The Multi-Stakeholder Group (MSG) of the Ghana Extractive Industries Transparency Initiative (GHEITI) has today, formally launched the country’s 2020 Mining and Oil/Gas EITI reports, published on December 31, 2022. The MSG is a tripartite body made up of Government, Industry and Civil Society, with the responsibility of steering the affairs of GHEITI. The production of the reports was funded by the World Bank through the Extractive Global Programmatic Support (EGPS) Grant. The compilation of the 2020 report brings to nineteen (19), the total number of mining reports so far produced and published since Ghana acceded to the initiative in 2003. For oil and gas, the 2019 report is the tenth (10th) since the initiative was expanded to cover the sector in 2010.
The reports, which are published in conformity with the 2019 EITI Standard, go beyond the mere reconciliation of payments and receipts, to include contextual information such as the summary description of the legal framework and fiscal regime, the sector’s contribution to the economy, production and export data, state participation in the extractive industries, revenue allocations, sustainability of revenues, license registers and license allocation, and several other requirements of the Standard.
The reports were jointly launched by the Minister of State at the Ministry of Finance, who also doubles as the Champion for GHEITI, and the Deputy of Minister of Lands and Natural Resources responsible for Mining, Hon. George Mireku Duker.
Based on the established materiality threshold of US$13.6m, seven oil and gas companies qualified to participate in the 2020 reconciliation exercise. The companies that participated in the reconciliation exercise were Ghana National Petroleum Corporation (GNPC), Tullow Ghana Ltd, Kosmos Energy Ghana HC, and Eni Ghana (E&P) Ltd.
Anadarko WCTP Ltd, Vitol and PetroSA did not submit reporting templates even though they met the materiality threshold.
On the government side, reporting entities whose data were reconciled with those of the companies were: Ghana Revenue Authority (GRA), Ghana National Petroleum Corporation (GNPC), Ministry of Finance / Bank of Ghana, and Petroleum Commission (PC).
For the mining report, 14 companies – made up of 12 gold mining, one manganese, and one bauxite – took part in the reconciliation exercise based on a materiality threshold of GHS16m.
State agencies which provided data and information for the mining sector report were: GRA, Office of the Administrator of Stool lands (OASL), Minerals Commission, Municipal and District Assemblies within areas of operation of the mines, Ministry of Lands and Natural Resources, and Ministry of Finance.
Key Findings – Oil and Gas
- The upstream oil and gas sector in Ghana contributed 3.7 percent to the Gross Domestic Product (GDP) of Ghana in 2020 and recorded a growth rate of -4.6 percent (at constant 2013 prices).
- The total crude oil production in 2020 was 66.91 MMbbls compared with the 2019 production of 71.4 MMbbls. This comprises 30.42MMbbls from the Greater Jubilee Field, 17.80 MMbbls from the Tweneboa-Enyenra-Ntomme (TEN) Field and 18.68 MMbbls from the Sankofa-Gye Nyame (SGN) Field.
- GNPC lifted, on behalf of the State, 11.8 MMbbls (5.9 MMbbls from the Jubilee Field, 4.0 MMbbls from TEN Field and 1.9 MMbbls from SGN Field).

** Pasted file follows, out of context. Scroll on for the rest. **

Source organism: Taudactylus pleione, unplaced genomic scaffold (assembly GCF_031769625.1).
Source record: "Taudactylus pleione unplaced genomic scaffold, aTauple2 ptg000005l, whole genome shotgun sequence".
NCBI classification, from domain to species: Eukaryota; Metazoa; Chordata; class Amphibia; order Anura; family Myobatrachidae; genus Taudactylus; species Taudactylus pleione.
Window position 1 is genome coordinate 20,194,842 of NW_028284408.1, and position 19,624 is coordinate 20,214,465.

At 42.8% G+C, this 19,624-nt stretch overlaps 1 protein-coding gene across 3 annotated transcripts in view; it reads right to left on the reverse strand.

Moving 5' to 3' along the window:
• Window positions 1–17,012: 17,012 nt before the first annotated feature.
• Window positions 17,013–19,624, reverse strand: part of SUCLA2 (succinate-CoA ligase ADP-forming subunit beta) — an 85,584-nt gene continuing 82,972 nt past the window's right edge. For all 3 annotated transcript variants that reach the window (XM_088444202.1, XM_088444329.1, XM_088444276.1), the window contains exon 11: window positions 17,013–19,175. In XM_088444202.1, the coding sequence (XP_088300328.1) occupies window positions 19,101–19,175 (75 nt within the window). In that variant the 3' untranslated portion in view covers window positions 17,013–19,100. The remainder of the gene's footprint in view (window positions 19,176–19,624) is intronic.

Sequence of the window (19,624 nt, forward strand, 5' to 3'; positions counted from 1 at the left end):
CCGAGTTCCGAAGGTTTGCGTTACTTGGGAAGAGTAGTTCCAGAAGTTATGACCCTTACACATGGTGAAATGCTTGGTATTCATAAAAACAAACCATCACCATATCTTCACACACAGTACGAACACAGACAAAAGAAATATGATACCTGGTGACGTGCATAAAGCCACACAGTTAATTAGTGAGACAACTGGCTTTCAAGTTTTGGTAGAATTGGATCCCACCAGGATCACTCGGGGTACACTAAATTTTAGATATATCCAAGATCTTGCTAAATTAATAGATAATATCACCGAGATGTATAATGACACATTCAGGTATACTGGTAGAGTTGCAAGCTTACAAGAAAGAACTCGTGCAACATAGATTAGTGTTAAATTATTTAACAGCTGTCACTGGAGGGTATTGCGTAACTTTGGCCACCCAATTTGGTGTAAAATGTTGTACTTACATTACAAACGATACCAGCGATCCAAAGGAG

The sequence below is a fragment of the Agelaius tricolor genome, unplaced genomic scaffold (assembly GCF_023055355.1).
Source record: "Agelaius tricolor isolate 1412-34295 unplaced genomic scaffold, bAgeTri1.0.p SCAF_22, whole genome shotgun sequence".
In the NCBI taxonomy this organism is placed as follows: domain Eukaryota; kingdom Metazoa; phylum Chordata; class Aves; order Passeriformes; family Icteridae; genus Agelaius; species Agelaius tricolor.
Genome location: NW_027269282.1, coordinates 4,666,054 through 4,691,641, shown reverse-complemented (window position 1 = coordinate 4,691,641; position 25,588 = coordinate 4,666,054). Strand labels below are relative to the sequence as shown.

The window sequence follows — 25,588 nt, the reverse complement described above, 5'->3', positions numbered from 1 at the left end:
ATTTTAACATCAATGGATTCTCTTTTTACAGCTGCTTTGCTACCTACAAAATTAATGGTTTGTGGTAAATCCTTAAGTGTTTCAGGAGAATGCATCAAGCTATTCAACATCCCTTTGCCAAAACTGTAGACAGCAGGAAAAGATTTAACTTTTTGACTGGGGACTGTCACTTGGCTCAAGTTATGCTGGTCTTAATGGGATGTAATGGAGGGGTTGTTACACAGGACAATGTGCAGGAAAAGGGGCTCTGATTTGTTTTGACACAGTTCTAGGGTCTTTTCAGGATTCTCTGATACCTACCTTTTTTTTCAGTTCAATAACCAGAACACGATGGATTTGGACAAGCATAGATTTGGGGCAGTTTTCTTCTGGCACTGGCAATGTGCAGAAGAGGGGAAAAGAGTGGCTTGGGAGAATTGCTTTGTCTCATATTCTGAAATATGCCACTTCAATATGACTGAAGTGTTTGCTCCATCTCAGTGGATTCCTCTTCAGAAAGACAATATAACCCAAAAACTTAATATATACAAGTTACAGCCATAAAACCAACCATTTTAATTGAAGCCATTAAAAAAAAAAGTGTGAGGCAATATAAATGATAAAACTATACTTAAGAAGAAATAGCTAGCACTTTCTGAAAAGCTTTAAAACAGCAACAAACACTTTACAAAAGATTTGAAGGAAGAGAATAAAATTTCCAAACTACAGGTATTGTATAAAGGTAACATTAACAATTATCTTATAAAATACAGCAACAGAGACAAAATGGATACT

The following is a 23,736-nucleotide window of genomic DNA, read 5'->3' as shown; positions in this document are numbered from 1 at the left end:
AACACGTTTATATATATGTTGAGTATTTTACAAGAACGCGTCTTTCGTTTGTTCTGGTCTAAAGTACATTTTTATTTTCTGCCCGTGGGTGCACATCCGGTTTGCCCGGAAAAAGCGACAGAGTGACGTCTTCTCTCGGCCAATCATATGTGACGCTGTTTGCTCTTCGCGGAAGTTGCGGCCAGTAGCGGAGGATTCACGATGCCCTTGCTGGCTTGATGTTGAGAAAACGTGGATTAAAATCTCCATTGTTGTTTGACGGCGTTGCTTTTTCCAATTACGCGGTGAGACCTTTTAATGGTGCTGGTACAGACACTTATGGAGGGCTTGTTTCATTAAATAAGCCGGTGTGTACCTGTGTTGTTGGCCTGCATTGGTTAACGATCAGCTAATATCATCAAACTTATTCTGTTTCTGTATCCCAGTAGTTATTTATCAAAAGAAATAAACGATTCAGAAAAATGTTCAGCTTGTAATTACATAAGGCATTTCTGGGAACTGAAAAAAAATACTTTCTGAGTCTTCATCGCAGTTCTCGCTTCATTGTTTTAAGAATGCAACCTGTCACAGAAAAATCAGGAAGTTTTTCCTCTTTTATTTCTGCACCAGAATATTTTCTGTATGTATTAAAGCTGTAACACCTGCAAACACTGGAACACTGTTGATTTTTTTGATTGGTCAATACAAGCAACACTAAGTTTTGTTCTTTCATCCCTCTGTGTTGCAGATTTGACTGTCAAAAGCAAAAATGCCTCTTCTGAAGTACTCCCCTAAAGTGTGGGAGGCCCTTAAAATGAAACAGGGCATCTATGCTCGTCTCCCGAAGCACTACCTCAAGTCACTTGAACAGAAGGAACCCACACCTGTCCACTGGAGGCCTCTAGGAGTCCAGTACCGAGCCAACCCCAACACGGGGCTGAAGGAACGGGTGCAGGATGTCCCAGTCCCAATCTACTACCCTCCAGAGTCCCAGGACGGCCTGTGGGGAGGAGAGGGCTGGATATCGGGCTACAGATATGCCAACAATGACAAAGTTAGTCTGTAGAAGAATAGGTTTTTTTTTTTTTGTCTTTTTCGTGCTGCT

- A total of 237,962.82 Million Standard Cubic Feet (MMscf) of Associated Gas (AG) andNon-Associated Gas (NAG) was produced in 2020 from all producing fields. Of the produced gas, 88,418.88 MMscf was delivered for power generation and non-power gas users. A total of 26,415 MMScf of the delivered volume was from the Greater Jubilee Field, 5,545 MMScf from the TEN Field and 56,459 MMScf from the SGN Field. The undelivered volumes were either flared or re-injected.
- The average achieved crude oil price for 2020 was US$43.3, lower than the 2019 achieved price of US$63.19.
- Total petroleum receipts for 2020 was US$666.39 million, compared with the 2019 receipt of US$937.58 million.
- Out of the total petroleum receipts of US$666.39 million for 2020, US$638.64 million was distributed. GNPC was allocated US$198.65 million (Equity Financing Cost of US$154.82 million and GNPC’s share of the net Carried and Participating Interest of US$43.83 million); the ABFA was allocated an amount of US$273.38 million (GH¢1,514.8 million); and the GPFs was allocated US$166.61million with the GSF and the GHF receiving US$116.63million and US$49.98 million respectively
Key Findings – Mining
- The mining and quarrying sector’s share in Ghana’s GDP reduced marginally from 7.8 percent in 2019 to 7.6 percent in 2020.
- The total volume of gold produced declined from 4.577 million ounces in 2019 to 4.023 million ounces in 2020, representing a downturn of 12 percent.
- The volume of manganese produced by the Ghana Manganese Company (GMC) plummeted from 5.383 million tonnes in 2019 to 2.358 million tonnes in 2020, representing a decrease of 56 percent.
- The volume of bauxite produced increased from 1.116 million tonnes in 2019 to 1.162 million tonnes in 2020, recording a 4 percent year-on-year growth in its output.
- Receipts from the export of minerals represented 48.4 percent of the country’s total merchandise export revenue in 2020. The relative contributions of crude oil and cocoa were 20.1 percent and 16.1 percent in the same year respectively.
- Proceeds from the export of minerals increased from US$ 6.678 billion in 2019 to US$ 6.998 billion in 2020. This translates into a 4.8 percent year-on-year expansion in mineral revenue.
- The total number of persons employed by the large-scale mines as at 2020 was 34,363. This comprised 8,760 direct employees and 25,603 contractors. The proportion of Ghanaians in the workforce was 98.7 percent.